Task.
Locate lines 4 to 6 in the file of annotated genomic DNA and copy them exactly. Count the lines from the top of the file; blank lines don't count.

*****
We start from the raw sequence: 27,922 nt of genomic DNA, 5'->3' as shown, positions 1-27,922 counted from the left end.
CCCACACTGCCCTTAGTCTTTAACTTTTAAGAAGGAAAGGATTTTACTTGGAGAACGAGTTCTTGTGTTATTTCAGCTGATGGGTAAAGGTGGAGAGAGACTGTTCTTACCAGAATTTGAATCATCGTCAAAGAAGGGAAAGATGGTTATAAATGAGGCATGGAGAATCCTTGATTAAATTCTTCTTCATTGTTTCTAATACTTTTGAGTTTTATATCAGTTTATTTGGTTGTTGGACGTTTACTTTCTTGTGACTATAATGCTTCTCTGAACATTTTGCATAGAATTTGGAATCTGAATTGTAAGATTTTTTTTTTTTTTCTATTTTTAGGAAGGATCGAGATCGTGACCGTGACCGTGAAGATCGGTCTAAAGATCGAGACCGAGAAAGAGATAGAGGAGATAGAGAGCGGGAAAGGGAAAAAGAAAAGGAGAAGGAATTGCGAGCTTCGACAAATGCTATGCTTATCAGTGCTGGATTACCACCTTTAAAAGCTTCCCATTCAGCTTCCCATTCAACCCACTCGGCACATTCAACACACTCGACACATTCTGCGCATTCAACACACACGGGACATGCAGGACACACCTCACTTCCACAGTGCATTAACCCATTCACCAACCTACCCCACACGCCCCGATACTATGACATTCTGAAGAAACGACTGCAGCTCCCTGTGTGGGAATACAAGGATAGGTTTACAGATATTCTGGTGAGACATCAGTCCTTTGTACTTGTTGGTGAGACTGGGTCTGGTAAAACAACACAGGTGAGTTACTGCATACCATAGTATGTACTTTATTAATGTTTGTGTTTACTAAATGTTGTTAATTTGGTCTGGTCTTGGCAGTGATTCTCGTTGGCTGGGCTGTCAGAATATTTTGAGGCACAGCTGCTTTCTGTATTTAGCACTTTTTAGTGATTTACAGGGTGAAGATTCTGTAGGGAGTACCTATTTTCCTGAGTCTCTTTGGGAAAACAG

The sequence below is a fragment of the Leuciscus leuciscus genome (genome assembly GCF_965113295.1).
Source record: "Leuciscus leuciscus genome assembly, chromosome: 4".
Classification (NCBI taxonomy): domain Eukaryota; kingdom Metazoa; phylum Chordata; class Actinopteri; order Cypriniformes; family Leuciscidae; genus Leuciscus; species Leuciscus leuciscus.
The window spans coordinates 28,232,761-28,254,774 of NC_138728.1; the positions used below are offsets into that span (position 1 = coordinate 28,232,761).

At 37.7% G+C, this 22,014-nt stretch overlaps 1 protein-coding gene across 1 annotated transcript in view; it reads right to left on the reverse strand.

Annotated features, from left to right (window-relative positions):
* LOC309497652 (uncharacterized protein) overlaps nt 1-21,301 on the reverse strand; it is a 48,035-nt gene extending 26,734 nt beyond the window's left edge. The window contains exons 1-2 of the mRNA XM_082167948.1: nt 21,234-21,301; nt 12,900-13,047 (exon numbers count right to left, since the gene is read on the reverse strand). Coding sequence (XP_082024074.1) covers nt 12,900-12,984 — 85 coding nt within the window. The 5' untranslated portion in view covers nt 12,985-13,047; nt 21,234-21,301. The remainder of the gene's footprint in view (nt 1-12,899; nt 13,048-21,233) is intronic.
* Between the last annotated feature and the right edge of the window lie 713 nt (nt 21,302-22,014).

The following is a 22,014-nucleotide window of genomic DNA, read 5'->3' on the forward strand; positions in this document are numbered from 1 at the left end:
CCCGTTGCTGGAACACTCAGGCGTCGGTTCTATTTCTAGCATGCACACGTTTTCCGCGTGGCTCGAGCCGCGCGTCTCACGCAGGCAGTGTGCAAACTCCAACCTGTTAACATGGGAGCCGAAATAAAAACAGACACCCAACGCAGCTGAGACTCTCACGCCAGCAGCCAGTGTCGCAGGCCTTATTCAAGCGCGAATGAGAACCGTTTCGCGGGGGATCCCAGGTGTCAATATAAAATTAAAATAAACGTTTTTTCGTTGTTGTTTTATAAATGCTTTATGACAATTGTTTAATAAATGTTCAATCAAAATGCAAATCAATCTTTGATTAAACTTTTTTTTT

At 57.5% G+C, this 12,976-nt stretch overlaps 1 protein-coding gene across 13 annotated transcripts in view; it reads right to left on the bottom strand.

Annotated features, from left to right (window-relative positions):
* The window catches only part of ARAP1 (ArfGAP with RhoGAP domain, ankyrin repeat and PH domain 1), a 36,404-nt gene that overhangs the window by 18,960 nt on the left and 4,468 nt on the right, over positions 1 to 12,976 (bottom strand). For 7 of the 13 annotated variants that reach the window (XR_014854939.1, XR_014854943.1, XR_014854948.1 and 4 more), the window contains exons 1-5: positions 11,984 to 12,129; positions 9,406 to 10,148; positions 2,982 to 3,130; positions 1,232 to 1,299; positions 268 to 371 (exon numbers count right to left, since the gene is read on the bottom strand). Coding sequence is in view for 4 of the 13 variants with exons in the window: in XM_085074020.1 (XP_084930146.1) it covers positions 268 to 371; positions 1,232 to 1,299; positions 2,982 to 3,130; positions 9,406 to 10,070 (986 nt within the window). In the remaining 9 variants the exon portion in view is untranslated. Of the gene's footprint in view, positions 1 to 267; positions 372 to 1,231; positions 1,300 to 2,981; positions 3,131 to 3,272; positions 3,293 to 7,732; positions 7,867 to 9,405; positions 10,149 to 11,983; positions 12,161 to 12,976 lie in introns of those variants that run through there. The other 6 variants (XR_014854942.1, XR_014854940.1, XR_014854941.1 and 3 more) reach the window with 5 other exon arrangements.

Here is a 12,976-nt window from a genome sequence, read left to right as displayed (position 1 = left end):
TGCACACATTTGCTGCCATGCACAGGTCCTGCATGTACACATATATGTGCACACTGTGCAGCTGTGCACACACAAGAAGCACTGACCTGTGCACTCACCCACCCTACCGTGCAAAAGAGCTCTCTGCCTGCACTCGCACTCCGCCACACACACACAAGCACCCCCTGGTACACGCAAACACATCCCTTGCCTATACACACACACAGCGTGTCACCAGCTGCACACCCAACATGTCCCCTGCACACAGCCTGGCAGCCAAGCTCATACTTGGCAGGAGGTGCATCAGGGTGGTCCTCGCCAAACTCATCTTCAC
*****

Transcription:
Source record: "Leuciscus leuciscus genome assembly, chromosome: 4".
Classification (NCBI taxonomy): domain Eukaryota; kingdom Metazoa; phylum Chordata; class Actinopteri; order Cypriniformes; family Leuciscidae; genus Leuciscus; species Leuciscus leuciscus.
The window spans coordinates 28,232,761-28,254,774 of NC_138728.1; the positions used below are offsets into that span (position 1 = coordinate 28,232,761).